With his genial nature and web of statewide and national connections, Rath is the most sought-after political get for Republican presidential aspirants. Most of the top national political reporters have his phone numbers on speed dial, and when he’s not quoted directly for campaign stories, he’s frequently known as that “senior campaign adviser” for background purposes.

“There can only be one Tom Rath,” said Charlie Arlinghaus, director of the Josiah Bartlett Center for Public Policy and former chair of the New Hampshire Republican Party. “He’s the ambassador of Republicanism who became a party elder statesman at a very young age. Everyone knows him and everyone likes him. Everyone assumed he would be a cinch for a major officeholder (in New Hampshire), but by the late 1990s it was clear that wouldn’t be the case. It has allowed him to work without people wondering if he’s positioning himself for something for the next endeavor. This is his next endeavor.”

Collection of talent

Rath, a New Jersey native, got his first lesson in the twists and turns of the New Hampshire primary while a student at Dartmouth in 1963.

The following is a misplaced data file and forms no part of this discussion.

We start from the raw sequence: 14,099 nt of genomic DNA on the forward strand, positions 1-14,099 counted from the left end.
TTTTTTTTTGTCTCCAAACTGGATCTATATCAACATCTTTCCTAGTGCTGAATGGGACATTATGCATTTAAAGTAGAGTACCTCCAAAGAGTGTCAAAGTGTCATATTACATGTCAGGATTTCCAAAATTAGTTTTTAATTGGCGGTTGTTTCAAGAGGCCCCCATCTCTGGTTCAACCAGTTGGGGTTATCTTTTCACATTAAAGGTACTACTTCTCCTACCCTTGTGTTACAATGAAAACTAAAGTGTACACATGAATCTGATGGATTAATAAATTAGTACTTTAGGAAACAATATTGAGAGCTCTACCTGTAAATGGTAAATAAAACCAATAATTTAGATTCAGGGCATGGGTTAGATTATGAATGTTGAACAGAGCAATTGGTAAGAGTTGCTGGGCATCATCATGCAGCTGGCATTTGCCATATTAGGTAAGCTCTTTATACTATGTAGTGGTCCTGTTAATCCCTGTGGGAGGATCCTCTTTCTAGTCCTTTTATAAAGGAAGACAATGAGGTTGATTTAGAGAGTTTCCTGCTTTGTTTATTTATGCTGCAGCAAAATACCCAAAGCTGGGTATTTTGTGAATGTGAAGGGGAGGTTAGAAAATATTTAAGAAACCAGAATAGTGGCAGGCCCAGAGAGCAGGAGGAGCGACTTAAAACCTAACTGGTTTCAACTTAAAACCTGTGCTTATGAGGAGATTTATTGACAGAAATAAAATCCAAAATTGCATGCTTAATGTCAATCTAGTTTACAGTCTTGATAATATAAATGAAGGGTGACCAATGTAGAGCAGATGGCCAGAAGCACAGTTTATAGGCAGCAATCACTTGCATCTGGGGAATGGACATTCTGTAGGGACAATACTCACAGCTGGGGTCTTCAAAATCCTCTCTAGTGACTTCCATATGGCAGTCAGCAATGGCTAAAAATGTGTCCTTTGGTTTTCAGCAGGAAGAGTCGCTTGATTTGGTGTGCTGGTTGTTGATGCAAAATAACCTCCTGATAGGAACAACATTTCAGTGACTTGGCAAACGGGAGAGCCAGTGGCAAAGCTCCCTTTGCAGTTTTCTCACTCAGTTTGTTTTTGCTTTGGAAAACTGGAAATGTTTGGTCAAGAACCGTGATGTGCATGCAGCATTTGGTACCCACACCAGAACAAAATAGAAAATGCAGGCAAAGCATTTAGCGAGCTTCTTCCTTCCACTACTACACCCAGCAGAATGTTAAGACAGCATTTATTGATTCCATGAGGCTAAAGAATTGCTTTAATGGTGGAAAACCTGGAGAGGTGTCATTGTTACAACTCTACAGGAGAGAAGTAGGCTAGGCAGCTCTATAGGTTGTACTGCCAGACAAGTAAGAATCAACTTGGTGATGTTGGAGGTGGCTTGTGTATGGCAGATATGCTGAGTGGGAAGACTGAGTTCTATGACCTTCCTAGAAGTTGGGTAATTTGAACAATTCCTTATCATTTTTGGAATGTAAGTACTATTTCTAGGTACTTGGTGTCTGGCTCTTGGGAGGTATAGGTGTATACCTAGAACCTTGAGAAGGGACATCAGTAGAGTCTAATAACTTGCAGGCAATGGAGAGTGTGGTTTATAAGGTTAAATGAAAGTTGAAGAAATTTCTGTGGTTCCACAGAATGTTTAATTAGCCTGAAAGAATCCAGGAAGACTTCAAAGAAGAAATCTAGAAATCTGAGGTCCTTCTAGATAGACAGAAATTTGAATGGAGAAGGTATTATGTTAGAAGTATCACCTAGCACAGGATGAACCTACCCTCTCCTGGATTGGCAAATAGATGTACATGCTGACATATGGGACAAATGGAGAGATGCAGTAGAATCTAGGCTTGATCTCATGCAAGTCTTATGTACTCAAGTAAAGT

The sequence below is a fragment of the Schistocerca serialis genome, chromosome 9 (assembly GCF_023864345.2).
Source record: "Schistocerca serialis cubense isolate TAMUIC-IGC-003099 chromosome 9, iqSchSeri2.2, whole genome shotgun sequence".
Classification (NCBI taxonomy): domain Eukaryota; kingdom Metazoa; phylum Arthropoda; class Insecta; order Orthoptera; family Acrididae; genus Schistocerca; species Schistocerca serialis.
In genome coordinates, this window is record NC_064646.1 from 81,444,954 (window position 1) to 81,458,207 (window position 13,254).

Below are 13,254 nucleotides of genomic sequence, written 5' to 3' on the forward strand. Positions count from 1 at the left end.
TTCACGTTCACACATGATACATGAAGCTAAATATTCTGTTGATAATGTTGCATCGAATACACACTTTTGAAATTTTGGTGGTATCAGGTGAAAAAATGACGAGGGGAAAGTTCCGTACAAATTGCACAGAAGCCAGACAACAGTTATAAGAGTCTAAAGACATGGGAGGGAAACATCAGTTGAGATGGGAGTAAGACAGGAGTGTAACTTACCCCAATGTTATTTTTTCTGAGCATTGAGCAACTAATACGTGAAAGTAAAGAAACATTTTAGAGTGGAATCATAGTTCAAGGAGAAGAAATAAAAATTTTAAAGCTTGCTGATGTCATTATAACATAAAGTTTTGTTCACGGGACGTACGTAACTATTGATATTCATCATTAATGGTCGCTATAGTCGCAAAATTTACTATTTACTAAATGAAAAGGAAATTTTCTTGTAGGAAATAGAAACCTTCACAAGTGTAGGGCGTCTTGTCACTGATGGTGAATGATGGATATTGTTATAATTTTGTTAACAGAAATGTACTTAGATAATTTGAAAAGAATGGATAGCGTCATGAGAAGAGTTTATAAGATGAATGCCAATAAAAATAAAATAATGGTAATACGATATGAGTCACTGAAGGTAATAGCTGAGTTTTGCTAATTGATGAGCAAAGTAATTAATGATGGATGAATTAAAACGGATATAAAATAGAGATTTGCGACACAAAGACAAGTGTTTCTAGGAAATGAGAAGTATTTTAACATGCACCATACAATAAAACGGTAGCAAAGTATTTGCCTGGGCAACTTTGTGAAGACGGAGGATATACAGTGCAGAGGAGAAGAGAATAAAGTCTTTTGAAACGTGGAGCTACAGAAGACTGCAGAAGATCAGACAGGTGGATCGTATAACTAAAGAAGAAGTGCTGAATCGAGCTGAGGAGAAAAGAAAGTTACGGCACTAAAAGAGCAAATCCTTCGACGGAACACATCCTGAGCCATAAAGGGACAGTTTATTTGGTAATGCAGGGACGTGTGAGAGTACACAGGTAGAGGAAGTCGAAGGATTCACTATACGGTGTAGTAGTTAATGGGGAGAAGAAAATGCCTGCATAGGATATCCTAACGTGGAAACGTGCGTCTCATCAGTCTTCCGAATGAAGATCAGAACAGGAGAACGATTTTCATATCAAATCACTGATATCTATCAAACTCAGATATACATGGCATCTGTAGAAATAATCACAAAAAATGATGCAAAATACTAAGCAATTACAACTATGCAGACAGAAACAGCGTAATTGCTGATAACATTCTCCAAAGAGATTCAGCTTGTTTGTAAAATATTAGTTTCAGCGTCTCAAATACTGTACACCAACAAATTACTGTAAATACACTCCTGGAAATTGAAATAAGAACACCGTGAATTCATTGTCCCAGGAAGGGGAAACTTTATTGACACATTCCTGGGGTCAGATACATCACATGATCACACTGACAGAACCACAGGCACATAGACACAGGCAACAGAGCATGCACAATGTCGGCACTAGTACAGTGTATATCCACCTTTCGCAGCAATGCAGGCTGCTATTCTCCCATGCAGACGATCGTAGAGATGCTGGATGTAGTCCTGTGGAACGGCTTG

In the Republican primary, he supported New York Gov. Nelson Rockefeller over the eventual nominee, Arizona Sen. Barry Goldwater. In a move reflective of a bygone era, the state party elite rejected both Rockefeller and Goldwater and put Henry Cabot Lodge, then the ambassador to Vietnam, on the ballot. Lodge won without setting a foot in the state.

After attending Georgetown University’s law school and clerking for a federal judge in New Jersey, Rath said he and his wife Christine (now the superintendent of schools in Concord) wanted to return to New England. In 1972, he applied for a job in the expanding New Hampshire Attorney General’s office and was called up for an interview.

“It was my first, and pretty much only, job interview,” Rath recalled. An assistant AG named David Souter interviewed him.